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# jbwebb

Niner since 2006

• tourist wrote:
﻿

Oh, really? Do people really understand that when talking about bandwidth or processor speed the prefixes have decimal meanings?

Anyone technical enough to know about bytes, bits and hertz would be aware of the peculiarity about measuring quantities of bytes.

I'm not saying it's correct, it's just the way it is. Standards are often illogical. For example, how many standard definitions of a 'mile' are there? Imperial, US Survey, Nautical, Roman, etc. Which one of those is correct?

This could make a good poll for the other Niners:
How many of you are using or plan to use correct SI units?
 one kibibit 1 Kibit = 210 bit = 1024 bit one kilobit 1 kbit = 103 bit = 1000 bit one mebibyte 1 MiB = 220 B = 1 048 576 B one megabyte 1 MB = 106 B = 1 000 000 B one gibibyte 1 GiB = 230 B = 1 073 741 824 B one gigabyte 1 GB = 109 B = 1 000 000 000 B

• cain wrote:
﻿

How is using the wrong values more logical just because we're talking about binary data?  G, M, k, etc. are all decimal prefixes.  What is more logical is to use the binary prefixes (Gi, Mi, Ki, etc.) when talking about binary data.

http://en.wikipedia.org/wiki/Binary_prefix

From the same article:
"However, they have not yet been widely adopted by manufacturers and individuals; many continue to use the SI prefixes in a binary sense, despite the lack of support from official bodies. As a result, there is no unambiguous notation for decimal multiples of bits and bytes."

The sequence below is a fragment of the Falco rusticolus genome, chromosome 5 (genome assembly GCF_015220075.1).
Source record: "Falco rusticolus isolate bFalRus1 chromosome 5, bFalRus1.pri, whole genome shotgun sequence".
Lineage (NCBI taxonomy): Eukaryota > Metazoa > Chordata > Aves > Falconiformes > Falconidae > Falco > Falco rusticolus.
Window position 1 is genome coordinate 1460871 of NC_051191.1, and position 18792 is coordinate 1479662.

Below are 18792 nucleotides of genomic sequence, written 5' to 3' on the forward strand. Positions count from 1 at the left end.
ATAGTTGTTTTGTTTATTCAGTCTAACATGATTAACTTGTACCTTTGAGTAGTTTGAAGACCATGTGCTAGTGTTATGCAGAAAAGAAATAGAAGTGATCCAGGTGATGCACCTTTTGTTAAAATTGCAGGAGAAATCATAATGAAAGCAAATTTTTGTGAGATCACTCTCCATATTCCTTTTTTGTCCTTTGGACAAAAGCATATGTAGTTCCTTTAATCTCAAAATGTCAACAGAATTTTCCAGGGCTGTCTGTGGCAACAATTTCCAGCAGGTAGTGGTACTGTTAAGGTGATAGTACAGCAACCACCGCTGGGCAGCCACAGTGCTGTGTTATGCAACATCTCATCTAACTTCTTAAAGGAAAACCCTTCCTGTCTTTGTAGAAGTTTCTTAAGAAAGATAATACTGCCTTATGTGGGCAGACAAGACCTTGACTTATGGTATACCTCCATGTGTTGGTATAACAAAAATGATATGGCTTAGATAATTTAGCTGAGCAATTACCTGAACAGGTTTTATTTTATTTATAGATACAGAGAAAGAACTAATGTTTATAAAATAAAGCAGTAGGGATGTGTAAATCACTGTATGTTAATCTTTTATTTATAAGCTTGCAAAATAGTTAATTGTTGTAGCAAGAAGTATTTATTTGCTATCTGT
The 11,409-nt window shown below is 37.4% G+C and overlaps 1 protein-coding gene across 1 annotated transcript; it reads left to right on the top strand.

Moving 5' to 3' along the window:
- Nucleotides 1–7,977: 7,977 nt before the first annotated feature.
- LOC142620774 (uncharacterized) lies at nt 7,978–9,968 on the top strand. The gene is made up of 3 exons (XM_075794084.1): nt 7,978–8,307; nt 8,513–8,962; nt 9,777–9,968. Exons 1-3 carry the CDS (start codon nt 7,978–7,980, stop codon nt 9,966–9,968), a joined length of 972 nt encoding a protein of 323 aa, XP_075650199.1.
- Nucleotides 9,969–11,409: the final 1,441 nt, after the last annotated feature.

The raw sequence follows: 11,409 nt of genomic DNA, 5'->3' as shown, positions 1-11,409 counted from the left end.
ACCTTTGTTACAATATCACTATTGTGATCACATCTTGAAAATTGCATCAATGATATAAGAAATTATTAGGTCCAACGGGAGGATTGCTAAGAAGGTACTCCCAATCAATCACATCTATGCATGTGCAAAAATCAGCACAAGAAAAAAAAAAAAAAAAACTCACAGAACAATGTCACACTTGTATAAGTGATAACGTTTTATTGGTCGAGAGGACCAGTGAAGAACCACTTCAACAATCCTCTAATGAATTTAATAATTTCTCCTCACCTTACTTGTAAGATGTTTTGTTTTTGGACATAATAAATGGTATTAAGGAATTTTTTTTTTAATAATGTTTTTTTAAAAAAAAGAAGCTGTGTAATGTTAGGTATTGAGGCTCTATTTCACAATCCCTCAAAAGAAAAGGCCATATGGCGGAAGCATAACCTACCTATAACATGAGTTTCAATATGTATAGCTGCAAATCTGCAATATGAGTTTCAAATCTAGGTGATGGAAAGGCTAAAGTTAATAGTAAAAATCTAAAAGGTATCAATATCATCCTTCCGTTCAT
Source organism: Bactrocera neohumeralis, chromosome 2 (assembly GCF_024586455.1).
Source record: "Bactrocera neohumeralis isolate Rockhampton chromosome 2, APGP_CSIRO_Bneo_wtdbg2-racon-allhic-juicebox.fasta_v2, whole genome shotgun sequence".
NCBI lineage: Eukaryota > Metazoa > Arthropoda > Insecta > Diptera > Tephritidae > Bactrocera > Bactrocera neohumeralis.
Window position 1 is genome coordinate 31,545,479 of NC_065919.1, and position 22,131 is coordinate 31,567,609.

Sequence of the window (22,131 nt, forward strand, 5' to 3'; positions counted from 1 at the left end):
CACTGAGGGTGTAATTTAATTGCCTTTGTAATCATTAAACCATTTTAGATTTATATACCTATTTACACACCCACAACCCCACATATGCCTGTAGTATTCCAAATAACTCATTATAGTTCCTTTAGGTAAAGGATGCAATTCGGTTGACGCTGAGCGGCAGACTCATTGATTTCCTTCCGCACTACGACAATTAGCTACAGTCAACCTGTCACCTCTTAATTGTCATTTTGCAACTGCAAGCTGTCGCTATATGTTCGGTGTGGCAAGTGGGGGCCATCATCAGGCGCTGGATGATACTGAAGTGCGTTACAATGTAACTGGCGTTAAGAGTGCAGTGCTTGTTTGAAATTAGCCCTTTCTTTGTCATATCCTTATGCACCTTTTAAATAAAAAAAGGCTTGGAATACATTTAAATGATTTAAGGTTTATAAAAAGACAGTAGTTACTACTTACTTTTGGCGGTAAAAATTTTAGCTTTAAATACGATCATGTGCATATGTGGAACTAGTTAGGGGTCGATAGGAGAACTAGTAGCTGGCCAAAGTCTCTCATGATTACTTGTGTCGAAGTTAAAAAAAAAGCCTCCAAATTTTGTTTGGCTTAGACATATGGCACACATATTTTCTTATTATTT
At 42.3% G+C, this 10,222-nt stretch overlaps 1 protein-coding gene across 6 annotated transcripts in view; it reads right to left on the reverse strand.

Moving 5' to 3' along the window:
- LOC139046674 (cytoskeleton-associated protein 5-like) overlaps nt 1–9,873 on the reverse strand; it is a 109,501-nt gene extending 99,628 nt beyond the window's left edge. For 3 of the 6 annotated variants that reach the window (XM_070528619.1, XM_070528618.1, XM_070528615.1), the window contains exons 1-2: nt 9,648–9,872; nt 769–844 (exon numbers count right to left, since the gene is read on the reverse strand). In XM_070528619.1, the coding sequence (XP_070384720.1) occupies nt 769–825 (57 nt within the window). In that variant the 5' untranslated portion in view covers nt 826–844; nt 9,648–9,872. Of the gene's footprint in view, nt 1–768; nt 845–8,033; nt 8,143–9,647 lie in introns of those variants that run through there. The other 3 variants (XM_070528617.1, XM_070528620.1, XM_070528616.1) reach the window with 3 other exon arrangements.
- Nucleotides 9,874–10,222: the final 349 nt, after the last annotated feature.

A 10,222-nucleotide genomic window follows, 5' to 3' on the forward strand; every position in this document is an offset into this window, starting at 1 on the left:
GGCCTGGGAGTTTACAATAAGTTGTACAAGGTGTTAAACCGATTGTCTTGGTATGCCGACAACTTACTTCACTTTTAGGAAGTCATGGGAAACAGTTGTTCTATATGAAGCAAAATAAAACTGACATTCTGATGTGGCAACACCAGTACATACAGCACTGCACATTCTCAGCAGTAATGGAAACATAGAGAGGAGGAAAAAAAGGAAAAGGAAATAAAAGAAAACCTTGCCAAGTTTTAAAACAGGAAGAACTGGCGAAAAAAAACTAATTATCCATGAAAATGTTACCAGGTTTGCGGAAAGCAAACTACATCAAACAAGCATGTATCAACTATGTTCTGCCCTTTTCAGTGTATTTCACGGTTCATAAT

The current methodology may not be strictly correct but it is understood. Can you imagine the resulting mess from changing binary data metrics at this late stage?
• Hi, thanks for your great response.

I ran InvokeStress against a little multi-threaded app of mine and it coped fairly well with the 'carpet bombing' input. (I've noticed that Alt+F4 seems to be the best way of aborting the driven application.)

One issue that did come to light was that my winform layout needed to be tightened up since InvokeStress set up some weird dimensions that I'd never have tried.
I'll definitely be using this in future, it's a powerful technique.

- Jonathan

• Hi, thanks for the interesting video.

How safe is this to leave unattended? Having tested it, I think I'd prefer to let it crunch away on a VM rather than on my main dev machine.

This would be a very fast way of building up test scenarios for later playback.

- Jonathan
• Fascinating stuff. The potential for this is truly astounding!
How does programming with this library compare with other concurrent languages such as Occam-pi?

BTW Is that a pyramid of 14 patent cubes in the background??

- Jonathan
• Many thanks, I enjoyed this.

It's always good to hear some real opinions being expressed.
One of the highlights here is when Tony called the product name of XCal "disgusting" (48:30)

The other Behind The Code episodes have been excellent too. Are there any plans to release these more often?

Jonathan